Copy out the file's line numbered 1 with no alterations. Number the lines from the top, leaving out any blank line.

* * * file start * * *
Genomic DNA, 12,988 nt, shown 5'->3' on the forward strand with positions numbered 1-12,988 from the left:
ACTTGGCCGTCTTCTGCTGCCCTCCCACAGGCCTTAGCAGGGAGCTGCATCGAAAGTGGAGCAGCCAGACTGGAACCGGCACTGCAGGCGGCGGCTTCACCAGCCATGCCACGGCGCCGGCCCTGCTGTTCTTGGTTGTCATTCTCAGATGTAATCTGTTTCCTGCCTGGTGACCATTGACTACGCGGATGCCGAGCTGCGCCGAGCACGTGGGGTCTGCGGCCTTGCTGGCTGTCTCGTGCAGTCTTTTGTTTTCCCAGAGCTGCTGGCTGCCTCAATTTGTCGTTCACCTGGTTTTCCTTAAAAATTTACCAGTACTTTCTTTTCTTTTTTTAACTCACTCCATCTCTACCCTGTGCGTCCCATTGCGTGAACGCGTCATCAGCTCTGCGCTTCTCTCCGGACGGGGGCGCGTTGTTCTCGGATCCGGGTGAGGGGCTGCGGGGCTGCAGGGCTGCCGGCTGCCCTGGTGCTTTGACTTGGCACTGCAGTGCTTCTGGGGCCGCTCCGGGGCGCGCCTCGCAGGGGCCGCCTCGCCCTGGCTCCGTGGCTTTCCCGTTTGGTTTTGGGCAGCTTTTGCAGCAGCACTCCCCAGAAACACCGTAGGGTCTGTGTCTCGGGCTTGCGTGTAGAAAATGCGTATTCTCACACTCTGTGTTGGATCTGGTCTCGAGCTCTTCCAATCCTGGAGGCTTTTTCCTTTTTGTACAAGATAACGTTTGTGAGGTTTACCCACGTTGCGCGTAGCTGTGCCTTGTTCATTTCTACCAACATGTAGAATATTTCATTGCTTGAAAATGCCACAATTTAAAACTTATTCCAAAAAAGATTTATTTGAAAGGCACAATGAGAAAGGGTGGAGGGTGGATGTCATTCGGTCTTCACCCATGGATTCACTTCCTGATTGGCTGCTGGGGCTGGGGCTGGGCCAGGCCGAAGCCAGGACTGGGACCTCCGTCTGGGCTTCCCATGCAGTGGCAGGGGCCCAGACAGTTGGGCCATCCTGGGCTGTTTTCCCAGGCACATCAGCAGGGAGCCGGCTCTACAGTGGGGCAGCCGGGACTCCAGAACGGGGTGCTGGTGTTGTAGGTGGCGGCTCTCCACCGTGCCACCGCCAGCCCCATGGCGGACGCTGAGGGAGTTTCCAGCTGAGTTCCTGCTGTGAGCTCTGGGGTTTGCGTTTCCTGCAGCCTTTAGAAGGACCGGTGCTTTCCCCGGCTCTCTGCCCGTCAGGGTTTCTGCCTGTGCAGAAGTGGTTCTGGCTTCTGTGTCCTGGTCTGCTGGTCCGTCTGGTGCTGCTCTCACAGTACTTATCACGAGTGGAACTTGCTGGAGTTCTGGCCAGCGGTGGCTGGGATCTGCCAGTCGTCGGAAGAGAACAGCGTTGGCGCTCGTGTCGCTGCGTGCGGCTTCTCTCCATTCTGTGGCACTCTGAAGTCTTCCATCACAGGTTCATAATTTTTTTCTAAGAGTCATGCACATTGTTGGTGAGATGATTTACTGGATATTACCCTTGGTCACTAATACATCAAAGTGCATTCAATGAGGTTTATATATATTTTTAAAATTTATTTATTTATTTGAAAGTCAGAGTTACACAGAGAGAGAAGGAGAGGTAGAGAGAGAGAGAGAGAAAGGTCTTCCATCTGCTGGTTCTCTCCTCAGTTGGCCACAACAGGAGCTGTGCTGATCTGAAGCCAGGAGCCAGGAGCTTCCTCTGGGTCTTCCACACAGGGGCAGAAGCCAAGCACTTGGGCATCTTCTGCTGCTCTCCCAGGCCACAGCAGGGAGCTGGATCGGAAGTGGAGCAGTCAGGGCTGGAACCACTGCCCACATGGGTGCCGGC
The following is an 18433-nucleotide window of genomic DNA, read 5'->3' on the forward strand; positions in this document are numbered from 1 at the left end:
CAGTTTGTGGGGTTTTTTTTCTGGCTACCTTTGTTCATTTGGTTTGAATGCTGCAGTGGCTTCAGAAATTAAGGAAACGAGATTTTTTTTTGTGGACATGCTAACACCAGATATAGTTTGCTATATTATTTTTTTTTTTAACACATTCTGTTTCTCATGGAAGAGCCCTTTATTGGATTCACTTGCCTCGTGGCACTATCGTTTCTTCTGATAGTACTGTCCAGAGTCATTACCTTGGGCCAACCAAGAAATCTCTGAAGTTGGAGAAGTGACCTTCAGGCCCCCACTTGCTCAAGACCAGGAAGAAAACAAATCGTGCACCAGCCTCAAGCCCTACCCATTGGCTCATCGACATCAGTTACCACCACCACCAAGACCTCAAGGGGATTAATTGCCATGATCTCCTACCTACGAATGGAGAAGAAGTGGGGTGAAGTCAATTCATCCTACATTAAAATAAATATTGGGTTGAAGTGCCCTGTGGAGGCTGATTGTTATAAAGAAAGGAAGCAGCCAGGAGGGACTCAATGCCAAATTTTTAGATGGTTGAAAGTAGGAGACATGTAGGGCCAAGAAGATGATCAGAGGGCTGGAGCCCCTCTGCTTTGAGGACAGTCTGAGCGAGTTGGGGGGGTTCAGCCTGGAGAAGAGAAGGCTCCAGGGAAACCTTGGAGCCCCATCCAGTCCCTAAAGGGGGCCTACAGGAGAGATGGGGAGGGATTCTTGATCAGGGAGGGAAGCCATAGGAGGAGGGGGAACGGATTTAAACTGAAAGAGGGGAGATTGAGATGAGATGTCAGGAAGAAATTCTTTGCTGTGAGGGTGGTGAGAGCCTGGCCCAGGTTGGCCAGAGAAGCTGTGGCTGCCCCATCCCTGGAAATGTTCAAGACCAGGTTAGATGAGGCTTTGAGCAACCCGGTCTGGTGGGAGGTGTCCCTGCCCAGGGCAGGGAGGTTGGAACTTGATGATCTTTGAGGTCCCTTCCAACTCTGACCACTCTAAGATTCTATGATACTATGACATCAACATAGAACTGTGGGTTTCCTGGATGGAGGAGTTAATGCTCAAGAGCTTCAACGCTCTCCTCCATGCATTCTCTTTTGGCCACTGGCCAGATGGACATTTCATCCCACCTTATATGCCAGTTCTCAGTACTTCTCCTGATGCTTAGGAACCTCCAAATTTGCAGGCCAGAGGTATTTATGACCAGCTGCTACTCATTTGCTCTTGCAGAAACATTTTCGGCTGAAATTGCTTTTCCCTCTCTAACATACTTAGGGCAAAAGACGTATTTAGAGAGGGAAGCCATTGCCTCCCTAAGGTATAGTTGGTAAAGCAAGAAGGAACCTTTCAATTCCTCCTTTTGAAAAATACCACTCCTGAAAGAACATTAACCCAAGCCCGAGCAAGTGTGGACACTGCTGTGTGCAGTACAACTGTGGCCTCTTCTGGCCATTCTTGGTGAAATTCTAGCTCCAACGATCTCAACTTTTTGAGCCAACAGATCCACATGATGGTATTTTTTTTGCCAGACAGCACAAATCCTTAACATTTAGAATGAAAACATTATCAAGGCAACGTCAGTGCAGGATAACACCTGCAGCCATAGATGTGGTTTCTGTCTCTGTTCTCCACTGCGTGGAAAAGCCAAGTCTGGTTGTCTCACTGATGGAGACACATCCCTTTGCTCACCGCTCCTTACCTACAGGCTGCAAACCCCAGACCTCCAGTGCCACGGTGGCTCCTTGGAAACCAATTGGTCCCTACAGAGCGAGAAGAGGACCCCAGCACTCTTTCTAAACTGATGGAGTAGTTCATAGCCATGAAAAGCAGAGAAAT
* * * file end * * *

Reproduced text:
Genomic DNA, 12,988 nt, shown 5'->3' on the forward strand with positions numbered 1-12,988 from the left: